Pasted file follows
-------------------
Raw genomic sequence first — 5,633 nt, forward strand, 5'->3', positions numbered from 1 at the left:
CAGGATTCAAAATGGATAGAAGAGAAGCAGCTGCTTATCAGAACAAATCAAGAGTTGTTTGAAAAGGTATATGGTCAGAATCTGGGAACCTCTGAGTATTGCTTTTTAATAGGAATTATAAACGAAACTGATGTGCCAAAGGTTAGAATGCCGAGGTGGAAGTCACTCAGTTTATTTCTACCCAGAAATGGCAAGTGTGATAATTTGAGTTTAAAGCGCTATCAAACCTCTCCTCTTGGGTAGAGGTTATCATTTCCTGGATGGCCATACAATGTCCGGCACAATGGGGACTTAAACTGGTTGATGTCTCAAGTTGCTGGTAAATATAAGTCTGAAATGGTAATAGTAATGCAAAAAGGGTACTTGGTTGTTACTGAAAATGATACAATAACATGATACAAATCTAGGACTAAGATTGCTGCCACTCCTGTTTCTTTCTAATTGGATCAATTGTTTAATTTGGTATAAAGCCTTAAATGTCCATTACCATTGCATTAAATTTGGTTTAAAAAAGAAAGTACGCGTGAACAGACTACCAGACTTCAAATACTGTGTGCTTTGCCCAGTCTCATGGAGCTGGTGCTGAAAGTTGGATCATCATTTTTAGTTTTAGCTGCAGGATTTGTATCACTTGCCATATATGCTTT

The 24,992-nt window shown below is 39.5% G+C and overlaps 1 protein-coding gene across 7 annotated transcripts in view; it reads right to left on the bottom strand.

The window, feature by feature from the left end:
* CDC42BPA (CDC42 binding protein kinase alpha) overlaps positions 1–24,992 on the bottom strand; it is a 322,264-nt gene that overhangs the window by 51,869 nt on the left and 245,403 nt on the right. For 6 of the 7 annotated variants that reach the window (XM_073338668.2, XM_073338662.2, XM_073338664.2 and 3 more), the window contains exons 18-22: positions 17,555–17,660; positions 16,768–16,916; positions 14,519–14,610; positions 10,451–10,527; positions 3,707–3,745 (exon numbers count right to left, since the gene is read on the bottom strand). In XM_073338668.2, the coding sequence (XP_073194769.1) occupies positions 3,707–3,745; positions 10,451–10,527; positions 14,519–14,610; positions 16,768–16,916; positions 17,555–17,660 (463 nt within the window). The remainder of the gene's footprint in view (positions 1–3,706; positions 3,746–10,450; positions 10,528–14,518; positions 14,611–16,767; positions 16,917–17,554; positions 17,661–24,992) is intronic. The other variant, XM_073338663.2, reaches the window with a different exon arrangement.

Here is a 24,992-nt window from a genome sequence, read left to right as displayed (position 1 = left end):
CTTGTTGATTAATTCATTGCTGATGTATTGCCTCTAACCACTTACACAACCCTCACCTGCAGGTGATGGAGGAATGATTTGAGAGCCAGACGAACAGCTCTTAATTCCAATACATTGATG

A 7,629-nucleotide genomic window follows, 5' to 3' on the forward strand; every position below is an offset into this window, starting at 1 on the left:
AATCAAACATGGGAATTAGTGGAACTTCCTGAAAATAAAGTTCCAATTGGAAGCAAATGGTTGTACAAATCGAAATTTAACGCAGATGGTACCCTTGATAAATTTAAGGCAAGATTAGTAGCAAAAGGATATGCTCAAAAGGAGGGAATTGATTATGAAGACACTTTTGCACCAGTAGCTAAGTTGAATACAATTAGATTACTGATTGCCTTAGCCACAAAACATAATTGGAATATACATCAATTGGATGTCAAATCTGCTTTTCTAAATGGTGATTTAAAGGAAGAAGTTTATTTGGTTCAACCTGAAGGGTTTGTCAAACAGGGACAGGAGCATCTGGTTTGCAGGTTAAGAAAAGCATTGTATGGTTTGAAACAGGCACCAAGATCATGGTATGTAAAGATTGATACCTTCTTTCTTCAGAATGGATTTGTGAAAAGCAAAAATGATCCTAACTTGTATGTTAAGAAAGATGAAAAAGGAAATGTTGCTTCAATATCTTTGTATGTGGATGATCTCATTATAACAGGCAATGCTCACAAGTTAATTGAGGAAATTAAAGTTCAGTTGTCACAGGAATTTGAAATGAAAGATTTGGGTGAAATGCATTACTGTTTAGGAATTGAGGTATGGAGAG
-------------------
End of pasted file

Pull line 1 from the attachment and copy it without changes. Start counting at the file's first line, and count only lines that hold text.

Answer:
Raw genomic sequence first — 5,633 nt, forward strand, 5'->3', positions numbered from 1 at the left: